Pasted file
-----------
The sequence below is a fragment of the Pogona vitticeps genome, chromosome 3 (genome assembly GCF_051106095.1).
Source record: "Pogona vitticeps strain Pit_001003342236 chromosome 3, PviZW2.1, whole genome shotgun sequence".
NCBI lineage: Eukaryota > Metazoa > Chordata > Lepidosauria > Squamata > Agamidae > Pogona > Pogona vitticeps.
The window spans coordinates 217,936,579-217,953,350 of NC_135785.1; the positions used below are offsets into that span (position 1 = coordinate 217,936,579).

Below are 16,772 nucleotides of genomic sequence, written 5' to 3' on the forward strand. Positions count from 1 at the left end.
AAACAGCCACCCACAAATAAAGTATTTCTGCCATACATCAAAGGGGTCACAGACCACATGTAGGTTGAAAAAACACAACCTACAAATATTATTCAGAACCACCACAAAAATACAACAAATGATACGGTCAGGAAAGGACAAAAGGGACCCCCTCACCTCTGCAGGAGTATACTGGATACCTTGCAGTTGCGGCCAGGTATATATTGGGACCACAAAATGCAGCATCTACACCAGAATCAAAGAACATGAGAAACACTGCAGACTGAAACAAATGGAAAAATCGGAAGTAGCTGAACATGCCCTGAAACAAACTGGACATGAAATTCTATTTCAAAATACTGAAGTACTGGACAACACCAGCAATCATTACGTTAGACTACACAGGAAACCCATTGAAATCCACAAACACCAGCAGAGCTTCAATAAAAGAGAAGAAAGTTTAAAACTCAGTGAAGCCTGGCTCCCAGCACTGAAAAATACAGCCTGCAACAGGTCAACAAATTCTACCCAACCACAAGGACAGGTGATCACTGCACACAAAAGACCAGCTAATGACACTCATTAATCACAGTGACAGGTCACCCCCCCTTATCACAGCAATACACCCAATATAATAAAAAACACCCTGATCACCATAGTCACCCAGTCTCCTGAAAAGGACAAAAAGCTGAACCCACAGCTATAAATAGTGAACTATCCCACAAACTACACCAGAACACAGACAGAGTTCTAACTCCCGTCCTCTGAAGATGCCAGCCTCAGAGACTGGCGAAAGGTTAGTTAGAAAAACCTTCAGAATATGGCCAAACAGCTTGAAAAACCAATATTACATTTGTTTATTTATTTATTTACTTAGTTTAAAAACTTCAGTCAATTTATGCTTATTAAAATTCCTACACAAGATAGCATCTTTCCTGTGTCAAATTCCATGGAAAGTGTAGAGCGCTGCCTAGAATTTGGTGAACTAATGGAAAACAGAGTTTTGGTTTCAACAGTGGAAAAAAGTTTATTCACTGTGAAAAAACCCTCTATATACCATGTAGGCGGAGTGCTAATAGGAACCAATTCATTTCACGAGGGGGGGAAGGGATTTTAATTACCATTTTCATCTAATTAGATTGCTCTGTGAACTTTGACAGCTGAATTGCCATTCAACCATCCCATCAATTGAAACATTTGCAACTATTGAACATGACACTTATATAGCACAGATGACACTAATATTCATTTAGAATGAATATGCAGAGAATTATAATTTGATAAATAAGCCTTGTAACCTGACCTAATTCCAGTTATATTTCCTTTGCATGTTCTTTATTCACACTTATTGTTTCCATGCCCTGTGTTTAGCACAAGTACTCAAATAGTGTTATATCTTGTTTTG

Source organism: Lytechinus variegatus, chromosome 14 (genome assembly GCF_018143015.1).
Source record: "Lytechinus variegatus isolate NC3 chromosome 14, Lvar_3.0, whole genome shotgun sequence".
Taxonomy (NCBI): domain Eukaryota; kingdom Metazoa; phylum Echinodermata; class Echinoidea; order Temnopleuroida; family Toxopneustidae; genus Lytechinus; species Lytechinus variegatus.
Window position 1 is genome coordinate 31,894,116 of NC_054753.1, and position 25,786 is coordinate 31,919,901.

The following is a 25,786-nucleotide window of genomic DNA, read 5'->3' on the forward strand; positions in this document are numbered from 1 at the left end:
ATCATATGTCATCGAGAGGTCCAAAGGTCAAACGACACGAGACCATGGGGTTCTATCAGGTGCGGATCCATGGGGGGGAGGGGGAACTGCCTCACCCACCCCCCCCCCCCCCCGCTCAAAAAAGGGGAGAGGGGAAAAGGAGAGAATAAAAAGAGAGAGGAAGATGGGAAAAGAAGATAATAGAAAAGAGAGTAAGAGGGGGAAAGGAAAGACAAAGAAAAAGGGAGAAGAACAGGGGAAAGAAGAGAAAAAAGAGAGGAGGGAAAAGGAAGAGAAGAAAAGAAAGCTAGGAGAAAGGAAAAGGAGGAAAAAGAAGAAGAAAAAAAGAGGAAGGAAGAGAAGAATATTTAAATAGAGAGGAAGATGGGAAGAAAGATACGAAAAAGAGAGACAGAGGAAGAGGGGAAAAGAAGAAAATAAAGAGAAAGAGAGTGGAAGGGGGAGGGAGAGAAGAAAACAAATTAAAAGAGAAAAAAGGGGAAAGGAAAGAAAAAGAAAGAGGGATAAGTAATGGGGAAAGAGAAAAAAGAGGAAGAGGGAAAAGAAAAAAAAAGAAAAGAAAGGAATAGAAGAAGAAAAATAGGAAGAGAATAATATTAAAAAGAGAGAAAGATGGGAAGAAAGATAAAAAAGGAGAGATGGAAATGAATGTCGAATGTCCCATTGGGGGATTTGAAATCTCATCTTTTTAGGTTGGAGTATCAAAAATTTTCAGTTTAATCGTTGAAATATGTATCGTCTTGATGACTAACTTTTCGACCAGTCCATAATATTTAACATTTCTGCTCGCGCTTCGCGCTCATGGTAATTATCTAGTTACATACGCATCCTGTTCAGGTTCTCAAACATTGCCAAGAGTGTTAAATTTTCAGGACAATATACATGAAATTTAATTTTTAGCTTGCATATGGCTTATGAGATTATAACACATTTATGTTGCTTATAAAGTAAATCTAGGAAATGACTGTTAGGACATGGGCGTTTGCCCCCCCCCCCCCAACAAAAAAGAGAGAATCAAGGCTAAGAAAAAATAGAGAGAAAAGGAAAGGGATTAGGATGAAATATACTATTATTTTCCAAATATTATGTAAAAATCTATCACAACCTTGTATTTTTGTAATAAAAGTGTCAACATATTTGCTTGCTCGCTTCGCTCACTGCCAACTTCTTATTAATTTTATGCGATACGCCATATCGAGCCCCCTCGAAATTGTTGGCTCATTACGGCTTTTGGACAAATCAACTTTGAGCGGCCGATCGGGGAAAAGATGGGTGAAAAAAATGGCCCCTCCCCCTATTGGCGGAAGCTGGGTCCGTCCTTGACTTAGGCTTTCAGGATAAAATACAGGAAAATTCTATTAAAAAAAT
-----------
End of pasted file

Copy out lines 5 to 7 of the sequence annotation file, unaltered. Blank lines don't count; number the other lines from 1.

Below are 16,772 nucleotides of genomic sequence, written 5' to 3' on the forward strand. Positions count from 1 at the left end.
AAACAGCCACCCACAAATAAAGTATTTCTGCCATACATCAAAGGGGTCACAGACCACATGTAGGTTGAAAAAACACAACCTACAAATATTATTCAGAACCACCACAAAAATACAACAAATGATACGGTCAGGAAAGGACAAAAGGGACCCCCTCACCTCTGCAGGAGTATACTGGATACCTTGCAGTTGCGGCCAGGTATATATTGGGACCACAAAATGCAGCATCTACACCAGAATCAAAGAACATGAGAAACACTGCAGACTGAAACAAATGGAAAAATCGGAAGTAGCTGAACATGCCCTGAAACAAACTGGACATGAAATTCTATTTCAAAATACTGAAGTACTGGACAACACCAGCAATCATTACGTTAGACTACACAGGAAACCCATTGAAATCCACAAACACCAGCAGAGCTTCAATAAAAGAGAAGAAAGTTTAAAACTCAGTGAAGCCTGGCTCCCAGCACTGAAAAATACAGCCTGCAACAGGTCAACAAATTCTACCCAACCACAAGGACAGGTGATCACTGCACACAAAAGACCAGCTAATGACACTCATTAATCACAGTGACAGGTCACCCCCCCTTATCACAGCAATACACCCAATATAATAAAAAACACCCTGATCACCATAGTCACCCAGTCTCCTGAAAAGGACAAAAAGCTGAACCCACAGCTATAAATAGTGAACTATCCCACAAACTACACCAGAACACAGACAGAGTTCTAACTCCCGTCCTCTGAAGATGCCAGCCTCAGAGACTGGCGAAAGGTTAGTTAGAAAAACCTTCAGAATATGGCCAAACAGCTTGAAAAACCAATATTACATTTGTTTATTTATTTATTTACTTAGTTTAAAAACTTCAGTCAATTTATGCTTATTAAAATTCCTACACAAGATAGCATCTTTCCTGTGTCAAATTCCATGGAAAGTGTAGAGCGCTGCCTAGAATTTGGTGAACTAATGGAAAACAGAGTTTTGGTTTCAACAGTGGAAAAAAGTTTATTCACTGTGAAAAAACCCTCTATATACCATGTAGGCGGAGTGCTAATAGGAACCAATTCATTTCACGAGGGGGGGAAGGGATTTTAATTACCATTTTCATCTAATTAGATTGCTCTGTGAACTTTGACAGCTGAATTGCCATTCAACCATCCCATCAATTGAAACATTTGCAACTATTGAACATGACACTTATATAGCACAGATGACACTAATATTCATTTAGAATGAATATGCAGAGAATTATAATTTGATAAATAAGCCTTGTAACCTGACCTAATTCCAGTTATATTTCCTTTGCATGTTCTTTATTCACACTTATTGTTTCCATGCCCTGTGTTTAGCACAAGTACTCAAATAGTGTTATATCTTGTTTTG

Source organism: Lytechinus variegatus, chromosome 14 (genome assembly GCF_018143015.1).